Note: This story was updated at 12 p.m. July 19.
Four workers received small external radiation doses and a planned outage of the Spallation Neutron Source was started a few days early after an unexpected “pressure transient” in March, according to Oak Ridge National Laboratory.
The low radiation dose levels (less than 25 millirem) were well below the regulatory threshold of 5,000 mrem annual exposure, which was established to protect worker safety, ORNL said in June.
The pressure transient occurred in the SNS mercury loop. When radiation was detected, ORNL staff closed off the affected area and reviewed workers’ dosimeters.
“Readings showed four workers received small external doses, none more than 25 millirem,” ORNL said.
For comparison, a chest x-ray produces a radiation dose of about 6 mrem; a mammogram about 13 mrem, and a head and chest CT scan is 1,100 mrem.
A leak at a flange in the mercury loop was at least partially to blame for the pressure transient at 7:26 a.m. Thursday, March 21, during a normal top-off fill of the mercury loop, according to a report available online.
The pressure transient forced radioactive material/mercury into helium lines contained within unshielded conduit in the experiment hall area, the report said. The unshielded radioactive material in the helium lines caused elevated radiation levels in part of the North Experiment Hall, affecting some experimental areas. Elevated radiation levels persisted for more than nine hours before being identified by a radiological control technician, the report said.
“Upon discovery, affected areas were cleared of personnel, and appropriate radiological area boundaries and postings were put in place,” the report said. “Line management was promptly notified. Dosimetry was collected from personnel in the affected area and promptly analyzed. A maximum whole-boy dose of 24 millirem (mrem) was recorded for an experimenter working in the affected area. Two other experimenters received a whole-body dose of approximately 20 mrem, and another experimenter received a shallow dose equivalent of 19 mrem. Dosimetry was collected the next day from 12 other individuals who had been in the affected area of the building that day, and no other whole-body dose was recorded.”
ORNL said the staff members are qualified as radiological workers according to U.S. Department of Energy criteria. That means that, based on their job assignments, they are considered likely to receive more than 100 mrem per year under typical working conditions, ORNL said.
“The average external dose for ORNL radiological workers who receive positive results on their dosimeters is about 70 mrem per year,” ORNL said.
A scheduled outage at SNS was moved up to March 28 from April 1 because of the mercury loop event. There are typically three planned outages a year at SNS during normal operations. ORNL said one outage had been planned from April 1 to May 8 to replace the mercury target and perform routine maintenance on the radio frequency quadrupole, which is one of the first accelerating elements that provides power to the accelerator beam.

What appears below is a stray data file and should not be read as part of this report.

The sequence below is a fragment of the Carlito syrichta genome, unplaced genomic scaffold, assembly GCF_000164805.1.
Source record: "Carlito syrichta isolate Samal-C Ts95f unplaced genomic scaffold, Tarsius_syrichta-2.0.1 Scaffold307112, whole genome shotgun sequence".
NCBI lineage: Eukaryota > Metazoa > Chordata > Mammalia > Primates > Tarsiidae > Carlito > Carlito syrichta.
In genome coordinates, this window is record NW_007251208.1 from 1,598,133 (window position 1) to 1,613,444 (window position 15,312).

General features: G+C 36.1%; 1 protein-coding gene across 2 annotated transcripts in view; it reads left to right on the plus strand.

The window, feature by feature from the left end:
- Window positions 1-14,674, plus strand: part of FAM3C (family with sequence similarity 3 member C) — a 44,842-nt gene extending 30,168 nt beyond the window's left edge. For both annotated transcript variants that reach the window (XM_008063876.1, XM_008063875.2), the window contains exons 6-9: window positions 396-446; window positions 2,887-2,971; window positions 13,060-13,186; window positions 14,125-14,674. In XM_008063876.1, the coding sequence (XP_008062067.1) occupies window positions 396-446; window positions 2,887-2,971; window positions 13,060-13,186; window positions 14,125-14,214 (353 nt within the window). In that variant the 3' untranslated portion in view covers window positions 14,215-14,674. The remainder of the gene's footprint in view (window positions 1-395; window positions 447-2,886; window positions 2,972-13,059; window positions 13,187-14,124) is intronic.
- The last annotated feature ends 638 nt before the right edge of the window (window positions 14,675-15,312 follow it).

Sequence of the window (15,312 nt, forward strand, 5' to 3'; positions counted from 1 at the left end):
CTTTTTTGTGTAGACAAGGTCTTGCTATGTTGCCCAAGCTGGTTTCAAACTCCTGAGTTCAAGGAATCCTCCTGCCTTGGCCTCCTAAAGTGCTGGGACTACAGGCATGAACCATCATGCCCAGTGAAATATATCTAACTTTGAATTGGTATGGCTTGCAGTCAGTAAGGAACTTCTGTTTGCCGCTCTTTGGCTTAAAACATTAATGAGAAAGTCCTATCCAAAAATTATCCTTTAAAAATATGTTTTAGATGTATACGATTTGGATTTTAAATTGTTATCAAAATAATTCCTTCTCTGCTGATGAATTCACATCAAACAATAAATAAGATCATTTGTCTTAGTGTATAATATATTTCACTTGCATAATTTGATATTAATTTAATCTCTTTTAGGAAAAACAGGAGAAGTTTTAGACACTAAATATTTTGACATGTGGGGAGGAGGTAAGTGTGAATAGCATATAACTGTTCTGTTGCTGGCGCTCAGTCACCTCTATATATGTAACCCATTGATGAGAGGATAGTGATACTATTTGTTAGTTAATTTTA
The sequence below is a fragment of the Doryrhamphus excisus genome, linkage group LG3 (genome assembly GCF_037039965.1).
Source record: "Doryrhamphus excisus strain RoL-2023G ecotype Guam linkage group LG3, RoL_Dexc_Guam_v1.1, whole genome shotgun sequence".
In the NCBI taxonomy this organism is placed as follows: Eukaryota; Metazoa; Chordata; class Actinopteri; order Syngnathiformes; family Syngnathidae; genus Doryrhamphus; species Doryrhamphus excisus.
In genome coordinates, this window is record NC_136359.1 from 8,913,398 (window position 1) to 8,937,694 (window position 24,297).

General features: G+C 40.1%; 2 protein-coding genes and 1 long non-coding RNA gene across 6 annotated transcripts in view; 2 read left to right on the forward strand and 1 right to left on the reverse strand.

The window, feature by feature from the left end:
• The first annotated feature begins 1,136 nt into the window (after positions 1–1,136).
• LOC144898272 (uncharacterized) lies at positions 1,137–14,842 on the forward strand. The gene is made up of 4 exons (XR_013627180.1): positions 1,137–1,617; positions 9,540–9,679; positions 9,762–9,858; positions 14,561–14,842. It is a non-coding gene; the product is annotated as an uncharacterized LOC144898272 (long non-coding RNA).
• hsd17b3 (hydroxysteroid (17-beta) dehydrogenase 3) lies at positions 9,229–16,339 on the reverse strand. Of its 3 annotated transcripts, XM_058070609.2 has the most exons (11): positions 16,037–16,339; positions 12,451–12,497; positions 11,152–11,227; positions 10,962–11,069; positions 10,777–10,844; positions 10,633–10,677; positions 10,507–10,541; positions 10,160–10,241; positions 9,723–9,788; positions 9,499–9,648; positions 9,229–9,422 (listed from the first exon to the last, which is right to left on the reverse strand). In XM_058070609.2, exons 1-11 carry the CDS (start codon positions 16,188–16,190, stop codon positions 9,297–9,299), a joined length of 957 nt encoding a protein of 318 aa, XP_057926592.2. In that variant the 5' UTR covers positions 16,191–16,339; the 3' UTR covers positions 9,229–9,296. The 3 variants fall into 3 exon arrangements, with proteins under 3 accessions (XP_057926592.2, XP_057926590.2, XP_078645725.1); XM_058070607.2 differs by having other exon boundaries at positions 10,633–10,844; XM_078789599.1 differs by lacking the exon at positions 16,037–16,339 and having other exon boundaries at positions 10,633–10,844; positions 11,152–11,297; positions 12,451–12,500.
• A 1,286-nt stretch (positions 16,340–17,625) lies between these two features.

SNS resumed normal operations at 1.4 megawatts on Sunday, June 23.
The occurrence report available online said the cause of the pressure transient was the injection of pressurized helium into the mercury loop.
“This outcome was possible due to an unrecognized low mercury level in the storage tank,” the report said. “This was due to a leak at a flange in the mercury loop. In addition, the installed storage tank mercury level device had been inoperable since before initial SNS operation. An ancillary sensor, the collection basin leak detector, is designed to identify the presence of mercury or water in the collection basin. The leak sensor did not perform as expected and only indicated the presence of water in the collection basin…Until this event, a significant leak out of the mercury loop had not occurred in the operating history of the SNS. Note that mercury leaking out of the system is contained in a collection basin per the system design.”
ORNL said the SNS target is part of the mercury loop system, and it is contained inside the target service bay. The target service bay is designed to collect any mercury that leaves the system. When the system is “topped off,” mercury is added back into the system so no mercury is lost, ORNL said.
The storage tank mercury levels are measured using alternative methods: Instead of using a single probe to measure the mercury tank directly, multiple indications are used to indirectly compute the volume of mercury in the storage tank, ORNL said.
 National Council on Radiation Protection and Measurements. Sources and magnitude of occupational and public exposures from nuclear medicine procedures. Bethesda, MD: National Council on Radiation Protection and Measurements; NCRP Report 124; 1996.
More information will be added as it becomes available.
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